My sorority does seem more enthusiastic about AI lately, probably because of our rapid expansion lately, but I don't think the social/connections aspect of membership would be met with that kind of AI. It would really be more about service and making friends over the extended long term.
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  #29  
Old 09-14-2014, 07:57 PM
summer_gphib summer_gphib is offline
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Quote:
Originally Posted by thatheles View Post
For those with their "stabby" tendencies out, Seven Sisters schools have strict rules against fraternization. They started in the early part of the 1900's when the "societies" as they were called there, began to gain too much power and control over student government and involvement in campus life. They were essentially outlawed, and in many cases "orgs" now have to follow even more strict rules.

Yes, the women from my college are my sisters. I have great connections to them and will for the rest of my life. But, I am now in a new city far from the majority of my former classmates.

I find myself in a Southern city, where even at my age, sorority affiliations are key to the social stratification. Have you ever moved to a new place as an adult? It is very difficult to approach and meet new people. Scratch that it is near impossible.

Furthermore, I never said I was trying to relive my college years. I actually took a year off my senior year because I realized I had lost my passion for what I was doing (after a family tragedy). I went back and finished what I started. Now, I found something I love (a new career field) and I am trying to change directions.

I didn't make mistakes. Not the kind you are thinking of at least. I was a non-traditional student. I went to college at 26, after having dropped out of high school due to financial difficulties and needing to work full-time. I was a straight A student at the time. I thought that my family's problems would never allow me the luxury of going to college. I spent 9 years raising the money to put myself through school.

What do I have to offer?
16 years of real-life working experience, I have suffered loss, illness, and happiness, I have a very successful career in which I worked very hard to prove myself (STEM), and a few short years ago, I was named one of the top 50 students in the country based off my grades, community involvement, the innovative service projects I created for my fellow classmates, and for my lecture series at a community college on how hard work and determination can change. I compiled all the information for transfer students and non-traditional students at the college I was at on how to transfer to a top tier University from a community college, and which ones offered scholarships with requirements and recent fin aid package amounts to help students see that opportunities were still there. The results you ask? I attended a community college in a low socio-economic area of Chicago where less than 35% of students even graduated, and the highest degree by an alum was a Master's. In my graduating class, 3 students will be conferred law degrees this Spring, and one just started at a Dental College. In the class after me, one student went on to Harvard and another to the Business School at Georgetown. I'd like to think I inspired those students, but I don't have to, they regularly send me e-mails, cards, and messages that tell me how much of a difference I made in their lives.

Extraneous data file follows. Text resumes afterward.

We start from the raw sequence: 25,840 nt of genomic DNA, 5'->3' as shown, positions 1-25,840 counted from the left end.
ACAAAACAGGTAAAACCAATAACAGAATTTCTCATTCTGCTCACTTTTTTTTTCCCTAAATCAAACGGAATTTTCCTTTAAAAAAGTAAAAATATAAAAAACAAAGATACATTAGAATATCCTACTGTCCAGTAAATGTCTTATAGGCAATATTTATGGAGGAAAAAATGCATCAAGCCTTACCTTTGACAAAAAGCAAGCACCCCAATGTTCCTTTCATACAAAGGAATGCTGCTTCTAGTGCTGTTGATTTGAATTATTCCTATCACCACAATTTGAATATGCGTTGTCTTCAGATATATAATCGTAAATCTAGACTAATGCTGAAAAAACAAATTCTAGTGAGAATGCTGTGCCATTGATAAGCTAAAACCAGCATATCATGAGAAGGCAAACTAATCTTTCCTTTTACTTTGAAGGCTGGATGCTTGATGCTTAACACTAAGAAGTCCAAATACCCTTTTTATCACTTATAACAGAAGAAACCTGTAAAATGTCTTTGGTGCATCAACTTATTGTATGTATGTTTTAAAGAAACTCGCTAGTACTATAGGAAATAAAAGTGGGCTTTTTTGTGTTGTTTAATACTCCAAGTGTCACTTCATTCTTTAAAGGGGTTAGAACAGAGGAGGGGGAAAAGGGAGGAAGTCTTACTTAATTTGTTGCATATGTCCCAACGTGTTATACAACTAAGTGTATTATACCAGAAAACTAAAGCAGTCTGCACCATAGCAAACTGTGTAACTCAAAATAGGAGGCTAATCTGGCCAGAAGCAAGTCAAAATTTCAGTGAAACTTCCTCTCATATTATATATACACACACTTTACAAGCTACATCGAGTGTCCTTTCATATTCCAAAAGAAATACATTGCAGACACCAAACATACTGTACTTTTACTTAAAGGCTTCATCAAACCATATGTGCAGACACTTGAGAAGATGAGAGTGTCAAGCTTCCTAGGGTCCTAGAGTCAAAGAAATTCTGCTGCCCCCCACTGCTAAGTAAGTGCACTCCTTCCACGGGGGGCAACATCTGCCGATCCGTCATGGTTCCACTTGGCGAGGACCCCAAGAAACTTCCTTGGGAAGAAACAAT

If you ask me, I would say you are the ones who have your priorities wrong. If it's a lifelong commitment then why are you the ones constantly referring back to college? I am the one who wants to join after college, missing out on the "fun" stuff that you all do in college like bid day and big/little, and I want to do is join a group where I can be of service, where I can be respected as an equal, where I can meet women of all ages who can serve as friends and mentors. And, if I'm the one acting entitled, why does the term "Seven Sister" bother you so much?

Yes, I'm aware it's a different situation as an Alum and as an AI. I've belonged in several organizations in the past, and I have even created my own ways to give back to my local communities regularly. But, I'm in a new place, and I miss having a Sisterhood. Making connections with people is not at all easy as an adult because most people here are from the area and have friends they have known their whole lives.

I feel that as a woman who has come as far as I have, it is a logical move to want to become an AI initiate. I have worked hard in my life to accomplish many things that you women take for granted. I am very grateful for the opportunities that I have been given and I feel the desire to give back in the same way.

All I can say ladies, way to keep the Hollywood sorority stereotypes alive.
Have you looked at joining Beta Sigma Phi? That would seem far more logical to me than seeking AI.
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For after all, he was only human. He wasn't a dog.”
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Warning: The above post may be dripping in sarcasm and full of smartassedness.
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  #30  
Old 09-14-2014, 08:59 PM
misscherrypie misscherrypie is offline
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^ I was about to suggest this. OP, please PM me.